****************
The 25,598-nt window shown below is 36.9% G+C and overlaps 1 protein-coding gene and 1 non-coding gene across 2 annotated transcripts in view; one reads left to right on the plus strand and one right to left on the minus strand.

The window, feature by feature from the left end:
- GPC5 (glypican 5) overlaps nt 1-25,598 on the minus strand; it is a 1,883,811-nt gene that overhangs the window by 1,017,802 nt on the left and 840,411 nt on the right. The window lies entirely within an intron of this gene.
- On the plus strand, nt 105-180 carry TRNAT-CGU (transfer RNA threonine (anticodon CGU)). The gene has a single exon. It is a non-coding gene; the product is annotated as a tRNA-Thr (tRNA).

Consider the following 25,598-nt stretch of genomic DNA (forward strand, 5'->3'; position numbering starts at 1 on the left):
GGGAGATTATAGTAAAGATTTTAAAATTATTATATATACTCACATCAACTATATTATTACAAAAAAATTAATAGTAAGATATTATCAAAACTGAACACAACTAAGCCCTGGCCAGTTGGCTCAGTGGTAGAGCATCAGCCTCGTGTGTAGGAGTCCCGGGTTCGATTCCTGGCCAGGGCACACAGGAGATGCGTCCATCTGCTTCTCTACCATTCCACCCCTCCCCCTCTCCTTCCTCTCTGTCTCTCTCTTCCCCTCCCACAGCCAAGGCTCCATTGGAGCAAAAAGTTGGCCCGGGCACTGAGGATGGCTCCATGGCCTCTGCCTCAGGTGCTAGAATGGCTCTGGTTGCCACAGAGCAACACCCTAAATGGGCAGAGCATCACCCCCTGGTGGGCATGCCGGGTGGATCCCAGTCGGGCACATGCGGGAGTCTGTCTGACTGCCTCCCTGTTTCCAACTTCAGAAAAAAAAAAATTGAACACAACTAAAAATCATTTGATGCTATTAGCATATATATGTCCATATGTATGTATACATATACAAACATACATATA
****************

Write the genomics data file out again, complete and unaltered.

The 25,598-nt window shown below is 36.9% G+C and overlaps 1 protein-coding gene and 1 non-coding gene across 2 annotated transcripts in view; one reads left to right on the plus strand and one right to left on the minus strand.

The window, feature by feature from the left end:
- GPC5 (glypican 5) overlaps nt 1-25,598 on the minus strand; it is a 1,883,811-nt gene that overhangs the window by 1,017,802 nt on the left and 840,411 nt on the right. The window lies entirely within an intron of this gene.
- On the plus strand, nt 105-180 carry TRNAT-CGU (transfer RNA threonine (anticodon CGU)). The gene has a single exon. It is a non-coding gene; the product is annotated as a tRNA-Thr (tRNA).

Consider the following 25,598-nt stretch of genomic DNA (forward strand, 5'->3'; position numbering starts at 1 on the left):
GGGAGATTATAGTAAAGATTTTAAAATTATTATATATACTCACATCAACTATATTATTACAAAAAAATTAATAGTAAGATATTATCAAAACTGAACACAACTAAGCCCTGGCCAGTTGGCTCAGTGGTAGAGCATCAGCCTCGTGTGTAGGAGTCCCGGGTTCGATTCCTGGCCAGGGCACACAGGAGATGCGTCCATCTGCTTCTCTACCATTCCACCCCTCCCCCTCTCCTTCCTCTCTGTCTCTCTCTTCCCCTCCCACAGCCAAGGCTCCATTGGAGCAAAAAGTTGGCCCGGGCACTGAGGATGGCTCCATGGCCTCTGCCTCAGGTGCTAGAATGGCTCTGGTTGCCACAGAGCAACACCCTAAATGGGCAGAGCATCACCCCCTGGTGGGCATGCCGGGTGGATCCCAGTCGGGCACATGCGGGAGTCTGTCTGACTGCCTCCCTGTTTCCAACTTCAGAAAAAAAAAAATTGAACACAACTAAAAATCATTTGATGCTATTAGCATATATATGTCCATATGTATGTATACATATACAAACATACATATA